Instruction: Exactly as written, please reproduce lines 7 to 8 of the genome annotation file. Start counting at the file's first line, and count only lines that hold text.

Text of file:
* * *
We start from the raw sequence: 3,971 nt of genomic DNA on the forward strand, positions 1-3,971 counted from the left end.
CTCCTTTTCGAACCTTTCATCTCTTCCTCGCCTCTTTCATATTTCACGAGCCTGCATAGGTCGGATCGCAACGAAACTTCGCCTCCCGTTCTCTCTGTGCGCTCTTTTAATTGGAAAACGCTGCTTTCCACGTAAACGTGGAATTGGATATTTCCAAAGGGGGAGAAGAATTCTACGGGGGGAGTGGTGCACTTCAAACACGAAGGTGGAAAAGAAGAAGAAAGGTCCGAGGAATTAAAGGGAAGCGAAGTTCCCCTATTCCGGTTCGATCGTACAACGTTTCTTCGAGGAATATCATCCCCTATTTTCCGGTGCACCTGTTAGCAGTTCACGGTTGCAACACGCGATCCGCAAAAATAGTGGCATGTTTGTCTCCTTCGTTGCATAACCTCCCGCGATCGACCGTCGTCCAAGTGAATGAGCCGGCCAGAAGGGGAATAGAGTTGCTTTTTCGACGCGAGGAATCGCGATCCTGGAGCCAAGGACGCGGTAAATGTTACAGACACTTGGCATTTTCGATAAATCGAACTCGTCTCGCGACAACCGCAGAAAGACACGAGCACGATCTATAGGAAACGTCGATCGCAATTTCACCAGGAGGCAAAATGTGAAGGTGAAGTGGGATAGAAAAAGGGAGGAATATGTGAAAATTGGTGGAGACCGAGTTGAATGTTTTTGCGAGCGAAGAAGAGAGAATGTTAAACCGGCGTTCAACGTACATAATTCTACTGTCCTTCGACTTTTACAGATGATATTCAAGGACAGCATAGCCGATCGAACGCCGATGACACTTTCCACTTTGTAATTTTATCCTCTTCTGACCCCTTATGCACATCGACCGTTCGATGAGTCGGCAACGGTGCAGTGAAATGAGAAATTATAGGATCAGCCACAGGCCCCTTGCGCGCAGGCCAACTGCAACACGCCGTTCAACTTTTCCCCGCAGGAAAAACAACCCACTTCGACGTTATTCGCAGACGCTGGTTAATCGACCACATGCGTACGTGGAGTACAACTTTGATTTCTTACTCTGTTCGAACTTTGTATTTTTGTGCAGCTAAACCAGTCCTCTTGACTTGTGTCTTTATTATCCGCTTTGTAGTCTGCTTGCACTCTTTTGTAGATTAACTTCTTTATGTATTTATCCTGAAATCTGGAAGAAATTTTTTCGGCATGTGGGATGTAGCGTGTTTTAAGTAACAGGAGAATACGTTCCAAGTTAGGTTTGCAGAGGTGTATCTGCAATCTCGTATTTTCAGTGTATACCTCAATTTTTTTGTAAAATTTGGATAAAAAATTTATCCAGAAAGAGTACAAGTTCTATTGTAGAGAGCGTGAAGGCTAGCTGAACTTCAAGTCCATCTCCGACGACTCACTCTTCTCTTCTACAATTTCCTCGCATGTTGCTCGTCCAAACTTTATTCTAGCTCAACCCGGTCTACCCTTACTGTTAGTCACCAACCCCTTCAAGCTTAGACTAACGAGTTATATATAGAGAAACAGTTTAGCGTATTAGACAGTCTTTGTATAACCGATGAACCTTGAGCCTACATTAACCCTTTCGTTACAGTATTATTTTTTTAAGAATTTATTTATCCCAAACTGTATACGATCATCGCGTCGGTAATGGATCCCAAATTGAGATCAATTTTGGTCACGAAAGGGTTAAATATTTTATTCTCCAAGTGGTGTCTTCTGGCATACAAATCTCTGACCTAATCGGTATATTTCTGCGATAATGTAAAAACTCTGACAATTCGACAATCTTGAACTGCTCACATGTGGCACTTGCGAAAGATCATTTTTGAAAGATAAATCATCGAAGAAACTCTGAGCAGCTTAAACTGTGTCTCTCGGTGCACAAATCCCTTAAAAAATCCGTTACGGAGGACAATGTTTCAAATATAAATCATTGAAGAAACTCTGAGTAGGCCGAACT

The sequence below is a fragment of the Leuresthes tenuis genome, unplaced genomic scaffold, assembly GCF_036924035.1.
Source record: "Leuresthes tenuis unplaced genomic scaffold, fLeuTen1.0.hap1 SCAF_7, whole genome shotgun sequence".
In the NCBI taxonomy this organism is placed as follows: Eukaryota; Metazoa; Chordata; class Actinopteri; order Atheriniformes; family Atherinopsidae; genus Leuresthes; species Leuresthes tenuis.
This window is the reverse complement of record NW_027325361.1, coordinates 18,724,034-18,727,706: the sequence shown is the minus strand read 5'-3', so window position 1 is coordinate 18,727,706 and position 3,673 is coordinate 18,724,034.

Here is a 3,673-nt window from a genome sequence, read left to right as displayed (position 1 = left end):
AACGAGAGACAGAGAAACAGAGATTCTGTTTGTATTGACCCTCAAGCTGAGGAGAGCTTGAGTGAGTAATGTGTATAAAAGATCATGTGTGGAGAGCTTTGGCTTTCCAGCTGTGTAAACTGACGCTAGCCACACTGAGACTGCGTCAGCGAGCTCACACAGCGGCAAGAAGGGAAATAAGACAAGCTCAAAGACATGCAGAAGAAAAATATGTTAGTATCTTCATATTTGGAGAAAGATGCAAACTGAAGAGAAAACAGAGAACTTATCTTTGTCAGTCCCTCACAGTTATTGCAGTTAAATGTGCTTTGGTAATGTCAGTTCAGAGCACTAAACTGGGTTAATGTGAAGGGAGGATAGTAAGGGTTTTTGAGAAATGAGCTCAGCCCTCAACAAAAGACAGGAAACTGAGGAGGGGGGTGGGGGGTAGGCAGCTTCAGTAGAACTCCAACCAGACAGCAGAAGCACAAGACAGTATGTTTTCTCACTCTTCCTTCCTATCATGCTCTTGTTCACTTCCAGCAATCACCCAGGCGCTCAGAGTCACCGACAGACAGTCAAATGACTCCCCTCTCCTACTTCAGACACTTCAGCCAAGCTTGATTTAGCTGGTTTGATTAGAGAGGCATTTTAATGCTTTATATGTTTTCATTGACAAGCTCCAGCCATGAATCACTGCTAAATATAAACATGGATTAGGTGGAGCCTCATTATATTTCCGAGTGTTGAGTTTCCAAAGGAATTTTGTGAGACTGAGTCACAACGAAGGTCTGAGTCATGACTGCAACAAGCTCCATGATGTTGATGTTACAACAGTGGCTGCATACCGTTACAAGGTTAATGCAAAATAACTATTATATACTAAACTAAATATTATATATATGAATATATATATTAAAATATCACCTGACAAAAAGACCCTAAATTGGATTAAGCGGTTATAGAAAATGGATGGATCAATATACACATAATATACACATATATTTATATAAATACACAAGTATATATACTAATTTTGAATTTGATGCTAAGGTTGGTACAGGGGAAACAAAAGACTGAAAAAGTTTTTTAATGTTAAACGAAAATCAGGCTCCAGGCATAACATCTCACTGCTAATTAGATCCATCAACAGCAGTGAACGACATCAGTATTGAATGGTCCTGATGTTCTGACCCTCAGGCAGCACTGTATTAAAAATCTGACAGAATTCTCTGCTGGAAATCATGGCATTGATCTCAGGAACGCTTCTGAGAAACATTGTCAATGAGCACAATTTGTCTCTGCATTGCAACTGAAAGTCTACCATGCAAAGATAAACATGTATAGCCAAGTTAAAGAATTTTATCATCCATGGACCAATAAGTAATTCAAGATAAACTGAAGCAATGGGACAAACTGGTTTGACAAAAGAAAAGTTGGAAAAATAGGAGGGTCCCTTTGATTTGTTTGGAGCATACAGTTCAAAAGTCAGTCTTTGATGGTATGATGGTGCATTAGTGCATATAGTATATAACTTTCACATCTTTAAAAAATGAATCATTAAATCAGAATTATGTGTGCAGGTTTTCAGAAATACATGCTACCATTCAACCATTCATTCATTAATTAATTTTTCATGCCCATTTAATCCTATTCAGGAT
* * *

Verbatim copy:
Here is a 3,673-nt window from a genome sequence, read left to right as displayed (position 1 = left end):
AACGAGAGACAGAGAAACAGAGATTCTGTTTGTATTGACCCTCAAGCTGAGGAGAGCTTGAGTGAGTAATGTGTATAAAAGATCATGTGTGGAGAGCTTTGGCTTTCCAGCTGTGTAAACTGACGCTAGCCACACTGAGACTGCGTCAGCGAGCTCACACAGCGGCAAGAAGGGAAATAAGACAAGCTCAAAGACATGCAGAAGAAAAATATGTTAGTATCTTCATATTTGGAGAAAGATGCAAACTGAAGAGAAAACAGAGAACTTATCTTTGTCAGTCCCTCACAGTTATTGCAGTTAAATGTGCTTTGGTAATGTCAGTTCAGAGCACTAAACTGGGTTAATGTGAAGGGAGGATAGTAAGGGTTTTTGAGAAATGAGCTCAGCCCTCAACAAAAGACAGGAAACTGAGGAGGGGGGTGGGGGGTAGGCAGCTTCAGTAGAACTCCAACCAGACAGCAGAAGCACAAGACAGTATGTTTTCTCACTCTTCCTTCCTATCATGCTCTTGTTCACTTCCAGCAATCACCCAGGCGCTCAGAGTCACCGACAGACAGTCAAATGACTCCCCTCTCCTACTTCAGACACTTCAGCCAAGCTTGATTTAGCTGGTTTGATTAGAGAGGCATTTTAATGCTTTATATGTTTTCATTGACAAGCTCCAGCCATGAATCACTGCTAAATATAAACATGGATTAGGTGGAGCCTCATTATATTTCCGAGTGTTGAGTTTCCAAAGGAATTTTGTGAGACTGAGTCACAACGAAGGTCTGAGTCATGACTGCAACAAGCTCCATGATGTTGATGTTACAACAGTGGCTGCATACCGTTACAAGGTTAATGCAAAATAACTATTATATACTAAACTAAATATTATATATATGAATATATATATTAAAATATCACCTGACAAAAAGACCCTAAATTGGATTAAGCGGTTATAGAAAATGGATGGATCAATATACACATAATATACACATATATTTATATAAATACACAAGTATATATACTAATTTTGAATTTGATGCTAAGGTTGGTACAGGGGAAACAAAAGACTGAAAAAGTTTTTTAATGTTAAACGAAAATCAGGCTCCAGGCATAACATCTCACTGCTAATTAGATCCATCAACAGCAGTGAACGACATCAGTATTGAATGGTCCTGATGTTCTGACCCTCAGGCAGCACTGTATTAAAAATCTGACAGAATTCTCTGCTGGAAATCATGGCATTGATCTCAGGAACGCTTCTGAGAAACATTGTCAATGAGCACAATTTGTCTCTGCATTGCAACTGAAAGTCTACCATGCAAAGATAAACATGTATAGCCAAGTTAAAGAATTTTATCATCCATGGACCAATAAGTAATTCAAGATAAACTGAAGCAATGGGACAAACTGGTTTGACAAAAGAAAAGTTGGAAAAATAGGAGGGTCCCTTTGATTTGTTTGGAGCATACAGTTCAAAAGTCAGTCTTTGATGGTATGATGGTGCATTAGTGCATATAGTATATAACTTTCACATCTTTAAAAAATGAATCATTAAATCAGAATTATGTGTGCAGGTTTTCAGAAATACATGCTACCATTCAACCATTCATTCATTAATTAATTTTTCATGCCCATTTAATCCTATTCAGGAT